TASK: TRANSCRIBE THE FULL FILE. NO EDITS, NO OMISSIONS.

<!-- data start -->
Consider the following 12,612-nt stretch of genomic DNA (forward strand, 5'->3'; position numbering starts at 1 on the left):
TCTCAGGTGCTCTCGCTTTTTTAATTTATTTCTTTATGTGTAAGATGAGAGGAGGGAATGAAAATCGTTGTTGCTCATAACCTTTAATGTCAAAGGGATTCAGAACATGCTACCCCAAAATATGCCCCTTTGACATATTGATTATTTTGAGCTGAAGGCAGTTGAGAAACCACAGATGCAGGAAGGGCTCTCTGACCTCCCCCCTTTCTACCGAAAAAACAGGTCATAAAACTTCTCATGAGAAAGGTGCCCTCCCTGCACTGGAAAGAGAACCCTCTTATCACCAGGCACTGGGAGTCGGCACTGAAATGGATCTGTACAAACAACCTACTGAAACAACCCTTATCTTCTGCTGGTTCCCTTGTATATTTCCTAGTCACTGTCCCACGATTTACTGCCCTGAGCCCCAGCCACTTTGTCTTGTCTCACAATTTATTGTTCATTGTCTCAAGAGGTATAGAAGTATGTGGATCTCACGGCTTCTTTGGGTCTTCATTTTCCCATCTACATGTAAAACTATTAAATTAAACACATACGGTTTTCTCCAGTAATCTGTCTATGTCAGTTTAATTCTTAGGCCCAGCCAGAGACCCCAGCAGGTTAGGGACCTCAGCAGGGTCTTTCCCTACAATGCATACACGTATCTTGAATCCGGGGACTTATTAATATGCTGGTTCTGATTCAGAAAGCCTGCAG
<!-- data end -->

Consider the following 12,612-nt stretch of genomic DNA (forward strand, 5'->3'; position numbering starts at 1 on the left):
TCTCAGGTGCTCTCGCTTTTTTAATTTATTTCTTTATGTGTAAGATGAGAGGAGGGAATGAAAATCGTTGTTGCTCATAACCTTTAATGTCAAAGGGATTCAGAACATGCTACCCCAAAATATGCCCCTTTGACATATTGATTATTTTGAGCTGAAGGCAGTTGAGAAACCACAGATGCAGGAAGGGCTCTCTGACCTCCCCCCTTTCTACCGAAAAAACAGGTCATAAAACTTCTCATGAGAAAGGTGCCCTCCCTGCACTGGAAAGAGAACCCTCTTATCACCAGGCACTGGGAGTCGGCACTGAAATGGATCTGTACAAACAACCTACTGAAACAACCCTTATCTTCTGCTGGTTCCCTTGTATATTTCCTAGTCACTGTCCCACGATTTACTGCCCTGAGCCCCAGCCACTTTGTCTTGTCTCACAATTTATTGTTCATTGTCTCAAGAGGTATAGAAGTATGTGGATCTCACGGCTTCTTTGGGTCTTCATTTTCCCATCTACATGTAAAACTATTAAATTAAACACATACGGTTTTCTCCAGTAATCTGTCTATGTCAGTTTAATTCTTAGGCCCAGCCAGAGACCCCAGCAGGTTAGGGACCTCAGCAGGGTCTTTCCCTACAATGCATACACGTATCTTGAATCCGGGGACTTATTAATATGCTGGTTCTGATTCAGAAAGCCTGCAG